JOPLIN, Mo. —
Alice Lynn Greenwood would like to introduce you to her friends.
She saw these men and women for years, as early as 3 or 4 years old growing up in Little Rock, Ark., during the days of segregation and integration. Greenwood said she had imaginary friends who were dark-skinned grownups. They would visit her, talk to her, play with her and help her make imaginary art. They told her their names, and they had wonderfully fun times together in the forest.
"It was a little perplexing and confusing as a kid," Greenwood said. "I had a repertoire of imaginary friends of color, but when I rode the bus, those people had to sit in the back. I couldn't figure it out."
Those friends can now be seen by everyone. They are featured in an exhibit called "Les Morts et Les Mysteres," on display until Saturday at Joplin Avenue Coffee Company.
The exhibit, which includes works that Greenwood has created over about a decade, is a mix of some 2-D and mostly 3-D wall hangings that feature a mix of bright colors; whimsical, peaceful figures; and adornments from beads to a small, heart-shaped cage.
Though her portfolio is large and features many of the same vivid styles and interpretations of words, the exhibit is the most connected to her history and personality.
"This is the one that most directly relates to that childhood," Greenwood said. "For all the different experiences that I've had, this one opened me up to another dimension."
Greenwood has been a lifelong artist, from her college days earning a bachelor of arts degree in studio art from Hendrix College in Conway, Ark., to a career as a commercial artist that started in high school and led to a job in New York City. She also worked on earning a master's degree in theology from the General Theological Seminary of the Episcopal Church in Manhattan, designed for a small fashion house and raised two children.
Her work features bright, vivid colors and strong lines -- two things that energize her creativity, she said.
The two also led her to a strong love of artistic depictions of words. Many of her works feature written messages, a habit inspired by gifts from her father.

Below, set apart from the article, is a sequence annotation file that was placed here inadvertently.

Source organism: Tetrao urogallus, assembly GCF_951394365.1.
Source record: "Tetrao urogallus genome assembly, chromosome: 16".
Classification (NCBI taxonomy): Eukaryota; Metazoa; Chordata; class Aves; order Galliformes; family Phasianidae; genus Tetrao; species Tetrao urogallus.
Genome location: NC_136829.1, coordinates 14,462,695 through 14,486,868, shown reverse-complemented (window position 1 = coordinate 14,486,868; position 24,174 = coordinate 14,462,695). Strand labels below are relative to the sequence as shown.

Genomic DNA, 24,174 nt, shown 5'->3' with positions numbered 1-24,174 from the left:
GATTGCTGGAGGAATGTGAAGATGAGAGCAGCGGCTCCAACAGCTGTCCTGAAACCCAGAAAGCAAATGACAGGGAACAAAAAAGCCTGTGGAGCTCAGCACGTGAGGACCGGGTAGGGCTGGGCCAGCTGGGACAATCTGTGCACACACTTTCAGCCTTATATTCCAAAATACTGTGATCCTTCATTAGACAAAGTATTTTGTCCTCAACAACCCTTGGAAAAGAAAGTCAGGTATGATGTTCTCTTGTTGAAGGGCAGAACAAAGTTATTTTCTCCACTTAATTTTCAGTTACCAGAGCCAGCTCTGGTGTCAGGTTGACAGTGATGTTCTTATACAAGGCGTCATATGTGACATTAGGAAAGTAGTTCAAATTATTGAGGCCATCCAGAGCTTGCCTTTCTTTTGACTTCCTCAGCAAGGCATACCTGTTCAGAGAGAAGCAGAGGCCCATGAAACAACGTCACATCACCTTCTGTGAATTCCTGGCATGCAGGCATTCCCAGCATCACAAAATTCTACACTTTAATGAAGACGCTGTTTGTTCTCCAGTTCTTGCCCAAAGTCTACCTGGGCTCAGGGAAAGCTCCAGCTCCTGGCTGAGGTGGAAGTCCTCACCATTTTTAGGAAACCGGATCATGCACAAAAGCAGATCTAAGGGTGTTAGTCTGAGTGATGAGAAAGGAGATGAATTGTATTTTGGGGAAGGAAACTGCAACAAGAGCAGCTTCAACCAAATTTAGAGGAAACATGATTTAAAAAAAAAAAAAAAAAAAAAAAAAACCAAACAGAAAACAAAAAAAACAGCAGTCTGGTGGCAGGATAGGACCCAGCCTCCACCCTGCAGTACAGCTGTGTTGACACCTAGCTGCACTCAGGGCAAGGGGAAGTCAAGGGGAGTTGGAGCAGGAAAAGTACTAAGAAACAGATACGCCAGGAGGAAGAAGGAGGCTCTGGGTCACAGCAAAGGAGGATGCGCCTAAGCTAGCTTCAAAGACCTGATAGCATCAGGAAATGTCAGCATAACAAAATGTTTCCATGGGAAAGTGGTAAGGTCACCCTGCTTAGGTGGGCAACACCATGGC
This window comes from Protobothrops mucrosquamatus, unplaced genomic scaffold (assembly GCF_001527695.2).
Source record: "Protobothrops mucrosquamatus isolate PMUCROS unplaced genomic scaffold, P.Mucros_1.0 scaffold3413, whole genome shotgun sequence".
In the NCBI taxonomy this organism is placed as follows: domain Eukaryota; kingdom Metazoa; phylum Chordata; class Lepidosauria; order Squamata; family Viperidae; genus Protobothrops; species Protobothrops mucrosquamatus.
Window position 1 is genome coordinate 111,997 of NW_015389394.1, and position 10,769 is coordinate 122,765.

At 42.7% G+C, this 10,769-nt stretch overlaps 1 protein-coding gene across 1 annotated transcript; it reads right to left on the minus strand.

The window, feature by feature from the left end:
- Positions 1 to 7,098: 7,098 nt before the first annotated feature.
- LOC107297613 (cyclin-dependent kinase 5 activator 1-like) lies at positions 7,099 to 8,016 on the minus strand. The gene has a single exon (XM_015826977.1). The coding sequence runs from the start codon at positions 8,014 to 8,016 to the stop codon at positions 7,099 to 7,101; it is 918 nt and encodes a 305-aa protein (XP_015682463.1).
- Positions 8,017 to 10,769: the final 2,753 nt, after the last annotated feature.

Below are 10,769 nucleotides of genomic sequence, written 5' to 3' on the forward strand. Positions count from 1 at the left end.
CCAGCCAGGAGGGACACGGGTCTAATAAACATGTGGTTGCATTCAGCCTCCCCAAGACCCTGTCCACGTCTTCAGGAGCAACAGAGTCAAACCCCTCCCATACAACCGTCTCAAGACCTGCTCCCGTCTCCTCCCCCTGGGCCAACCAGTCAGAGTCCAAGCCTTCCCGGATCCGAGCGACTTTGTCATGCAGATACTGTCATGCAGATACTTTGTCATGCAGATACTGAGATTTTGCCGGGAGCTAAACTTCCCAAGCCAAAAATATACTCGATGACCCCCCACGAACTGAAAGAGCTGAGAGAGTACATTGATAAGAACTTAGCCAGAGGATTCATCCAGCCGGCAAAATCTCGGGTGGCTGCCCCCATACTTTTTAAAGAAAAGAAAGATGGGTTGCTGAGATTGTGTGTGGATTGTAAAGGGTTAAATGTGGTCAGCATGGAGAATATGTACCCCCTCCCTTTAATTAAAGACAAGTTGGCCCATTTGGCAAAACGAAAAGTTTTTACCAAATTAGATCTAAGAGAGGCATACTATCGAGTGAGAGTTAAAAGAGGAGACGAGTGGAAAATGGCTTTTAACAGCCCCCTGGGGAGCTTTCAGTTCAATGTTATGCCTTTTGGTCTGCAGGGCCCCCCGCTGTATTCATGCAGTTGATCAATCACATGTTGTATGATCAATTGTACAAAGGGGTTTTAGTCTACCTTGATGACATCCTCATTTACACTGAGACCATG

"My father traveled a lot and always brought back Little Golden Books," Greenwood said. "I loved those books. I learned to read and write by tracing the letters. It was very tactile for me."
She never lost the desire to touch those letters -- she said she's smudged paint more than once tracing the letters of a project in progress.
But with her career and studies, there wasn't much time for painting, she said. She got a chance to draw a little bit here and there, but for the most part, her paints and brushes remained in cardboard boxes. After her children moved out, she was ready to take up painting again, she said, but another part of her family called.
"I was in Vermont on a painting fellowship," Greenwood said. "It was cold up there. During one of the colder days, I had this increased awareness of my parents and felt like they needed me."
She left the fellowship early, packed up her belongings from her Brooklyn apartment and moved back home to Little Rock in the early '90s, ready to live for a decade with her aging parents, but they died a few years later.
Not ready to return to New York City, Greenwood said she moved to a remote location in Newton County, Ark., by the Little Buffalo River. She lived there with her two dogs, two cats and three hens for about four years around the the turn of the millenium.
And that's when her imaginary friends came back.